I was interested to see how the memory card worked. I’ve always considered this a challenge with laptops, and I don’t particularly appreciate bringing memory card adapters around (never mind the risks of forgetting or losing them). Many computers do not have readers for memory cards, while some do not have enough readers and are much slower than USB-based memory card adapters.
I do much photography and usually take between 500 and 1,000 pictures at a time. I fire with a Sony A7iii and normally run a Sony 128GB SDXC-II card with a 260 MB/s maximum read speed. I was able to reach a peak speed of 260 MB/s, much to my surprise. I maxed out at 265 MB/s using Sony’s best SDXC-II card, the 300 MB/s Tough Series G Master. These transmission rates are much higher than anything I have ever seen on a notebook, and the need for an external card reader is practically negated.
However, I fear that the laptop memory card reader might wear too quickly and become troublesome in the long term. It would be hard to tell without thousands of insertions, but I think Dell has already checked the laptop for tension and knows it will pass muster. Usually, until the reader can read the cards, the pins of the memory cards will wear off, though, in my experience, memory card readers malfunction less frequently than the cables do.
Displaying and touching
The touch panel is perfect on the Dell XPS 17 laptop, so good that I don’t think I’ll be able to live on a laptop again without it. Although the touchpad is massive on the Dell XPS 17, I have always had mixed experiences running as expected. Although this only occurs occasionally, the feeling is somewhat unpleasant when it does. I like to use a mouse and a mechanical keyboard, so this is not a big deal. The touchscreen, on the other hand, functioned well.
The show itself is impressive, with 100% Adobe RGB colors that are amazingly precise. Also, the Dell XPS 17 laptop has a 94% DCI-P3 16:10 row, which translates to a resolution of 3840 x 2400 (as opposed to the 3840 x 2160 resolution with 16:9). The extra vertical pixels display more workspace and upright rows when operating on spreadsheets, web pages, or even reading papers.
I appreciate the return to aspect ratios of 16:10, 4:3, and 3:2, as they lend more to efficiency usage cases and still endorse 16:9 with limited black bars when required. DisplayHDR 500 is also certified for the show on the Dell XPS 17, which means that it has a 500-nit brightness and supports HDR. According to Dell, this display is not only stunning, but its four-sided thin bezels offer the laptop a footprint smaller than 34% of 15″ notebooks.
I assume Dell makes this argument if you account for the many older 15-inch laptops with giant bezels and more enormous footprints on the market. I find one spot on the whole display, although it is challenging to notice if you have a dark screen at full brightness. There is minimal backlight bleed.
Thermals and performance
There is no need to research games on this device because the Dell XPS 17 is a creator’s laptop (though it does have an RTX 2060 GPU onboard). For my regular performance benchmarks, I ran 3DMark and Cinebench, so there is a vast body of data available for comparison.
I selected 3DMark for raw GPU performance and Cinebench for CPU rendering capabilities. I also ran the latest Procyon benchmark from UL Benchmarks, which measures photography and video editing workflows.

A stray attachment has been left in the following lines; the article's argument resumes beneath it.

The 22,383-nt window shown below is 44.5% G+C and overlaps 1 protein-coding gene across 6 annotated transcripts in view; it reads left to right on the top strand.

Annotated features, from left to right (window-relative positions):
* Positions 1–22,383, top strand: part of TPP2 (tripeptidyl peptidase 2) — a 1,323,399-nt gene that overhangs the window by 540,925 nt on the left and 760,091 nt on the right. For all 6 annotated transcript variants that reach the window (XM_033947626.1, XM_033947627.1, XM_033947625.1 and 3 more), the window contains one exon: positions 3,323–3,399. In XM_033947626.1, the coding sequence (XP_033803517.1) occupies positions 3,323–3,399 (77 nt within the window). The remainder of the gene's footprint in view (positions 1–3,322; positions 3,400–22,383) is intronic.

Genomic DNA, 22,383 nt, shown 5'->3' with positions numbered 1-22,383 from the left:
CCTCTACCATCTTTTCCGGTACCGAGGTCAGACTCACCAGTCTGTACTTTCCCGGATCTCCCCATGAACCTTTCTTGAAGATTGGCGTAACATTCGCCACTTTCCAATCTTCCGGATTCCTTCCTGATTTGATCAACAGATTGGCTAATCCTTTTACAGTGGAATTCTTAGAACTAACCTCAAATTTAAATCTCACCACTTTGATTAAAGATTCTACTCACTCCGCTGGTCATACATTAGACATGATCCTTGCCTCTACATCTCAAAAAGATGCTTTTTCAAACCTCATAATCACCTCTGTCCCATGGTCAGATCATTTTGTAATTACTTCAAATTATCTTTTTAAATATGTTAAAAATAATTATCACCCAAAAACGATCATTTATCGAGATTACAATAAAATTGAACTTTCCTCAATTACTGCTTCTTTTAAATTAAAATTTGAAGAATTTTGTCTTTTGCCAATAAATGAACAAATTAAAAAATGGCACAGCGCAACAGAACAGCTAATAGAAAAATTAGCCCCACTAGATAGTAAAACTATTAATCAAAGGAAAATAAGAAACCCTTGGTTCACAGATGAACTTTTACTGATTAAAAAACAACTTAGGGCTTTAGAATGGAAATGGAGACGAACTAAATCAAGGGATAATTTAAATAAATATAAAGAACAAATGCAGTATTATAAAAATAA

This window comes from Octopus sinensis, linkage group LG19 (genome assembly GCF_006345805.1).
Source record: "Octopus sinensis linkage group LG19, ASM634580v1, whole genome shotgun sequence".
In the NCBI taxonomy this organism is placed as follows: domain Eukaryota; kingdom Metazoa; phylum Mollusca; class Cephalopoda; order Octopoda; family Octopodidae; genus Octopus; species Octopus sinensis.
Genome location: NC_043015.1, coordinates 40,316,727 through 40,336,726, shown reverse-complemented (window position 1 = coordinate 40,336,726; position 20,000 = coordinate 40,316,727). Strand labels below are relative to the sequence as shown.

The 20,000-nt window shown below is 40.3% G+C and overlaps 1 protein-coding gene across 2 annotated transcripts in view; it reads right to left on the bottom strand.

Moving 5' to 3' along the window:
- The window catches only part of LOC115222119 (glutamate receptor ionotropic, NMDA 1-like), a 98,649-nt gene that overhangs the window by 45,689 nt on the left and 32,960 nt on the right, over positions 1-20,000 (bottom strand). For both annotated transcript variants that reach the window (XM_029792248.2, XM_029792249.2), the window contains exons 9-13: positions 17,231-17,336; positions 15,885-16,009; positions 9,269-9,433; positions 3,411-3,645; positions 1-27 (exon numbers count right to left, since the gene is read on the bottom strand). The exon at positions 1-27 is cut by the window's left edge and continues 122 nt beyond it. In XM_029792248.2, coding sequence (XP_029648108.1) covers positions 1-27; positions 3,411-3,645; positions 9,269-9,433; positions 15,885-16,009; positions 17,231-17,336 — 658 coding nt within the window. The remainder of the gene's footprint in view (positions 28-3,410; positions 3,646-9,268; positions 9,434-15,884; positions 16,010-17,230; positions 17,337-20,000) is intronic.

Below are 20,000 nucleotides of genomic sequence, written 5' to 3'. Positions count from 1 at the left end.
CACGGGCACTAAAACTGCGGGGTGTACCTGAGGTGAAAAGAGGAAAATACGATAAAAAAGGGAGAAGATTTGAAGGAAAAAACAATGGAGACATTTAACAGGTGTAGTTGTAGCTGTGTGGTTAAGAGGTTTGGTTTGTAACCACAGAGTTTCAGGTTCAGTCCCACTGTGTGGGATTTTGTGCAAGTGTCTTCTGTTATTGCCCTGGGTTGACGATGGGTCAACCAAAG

In 3DMark’s Time Spy DX12 test, the Dell XPS 17 scored 5655, almost in line with other notebooks with the same RTX 2060 GPU. The Intel Core-i7 10875H with Cinebench scored 7598 on Multi-Core. It’s perfect, but it doesn’t tell the whole story. Multiple benchmarks such as UL’s Procyon, which uses existing software and workflows, need to be operated (Adobe Photoshop, Lightroom, and Premiere).
The 5970 Photography score considers both image retouching and batch processing practices that demonstrate the use of real-world applications. There are not many outcomes to compare against as this benchmark is so recent. That said, my NVIDIA RTX 3080 16-Core Ryzen 5950X system is just about 50% faster than this laptop. It could be much quicker than this laptop, provided that it has a 400W combined Processor and GPU TDP, more than four times the 92W integrated CPU and GPU output of the laptop. When you remember the fact that the laptop has a liquid-cooled CPU, this is a fantastic achievement.
During benchmarks, thermals got into the 90s on the CPU, but only for a moment. For the most part, they hovered under load in the 70s. Like other laptop fans, the ventilator was audible but not deafening. The laptop idles typically in the 1950s in regular day-to-day use and makes no noise whatsoever. That said, if you are carrying out heavier workloads, by setting it up on a stand, I would consider giving it more airflow.
The Dell XPS 17 Laptop Build and Design
In the months of everyday use, all the notebook materials have kept up. Not exposing the corners to scratching, the laptop edges are both clean and well-chamfered[WP7]. When tapping on the keyboard, the hinge on the XPS 17 is sturdy and does not rattle. In comparison, the hinge has an excellent movement range that requires adequate force to move. That said, I would enjoy the option to use a single finger to open the laptop. I loved the feeling of the material made of carbon fibre that makes up the wrist rest. That said, the material and touchpad will quickly gather oils and do so. If you’ve got sweaty hands like mine, they might require occasional washing.
The Dell XPS 17 is the culmination of Dell’s potential for engineering and architecture. Although it is not the most powerful, thinnest, or lightest laptop, it is the best compromise I can imagine between performance, display, and design. 13′ notebooks and their less powerful CPUs, smaller and lower resolution displays, and less RAM always make me feel limited.
On the other hand, the XPS 17 balances a handheld power user’s desires in one way or the other without having too many sacrifices. This laptop comes close to desktops inefficiency, as the numbers suggest. It is also notable that a 4K display, an eight-core CPU, and 32 GB of RAM suit Dell into a 4.6 lbs., one-inch thick form factor. A 17′ notebook that can masquerade as a thin 15′ notebook without sacrificing results, the XPS 17 is a wonder of engineering.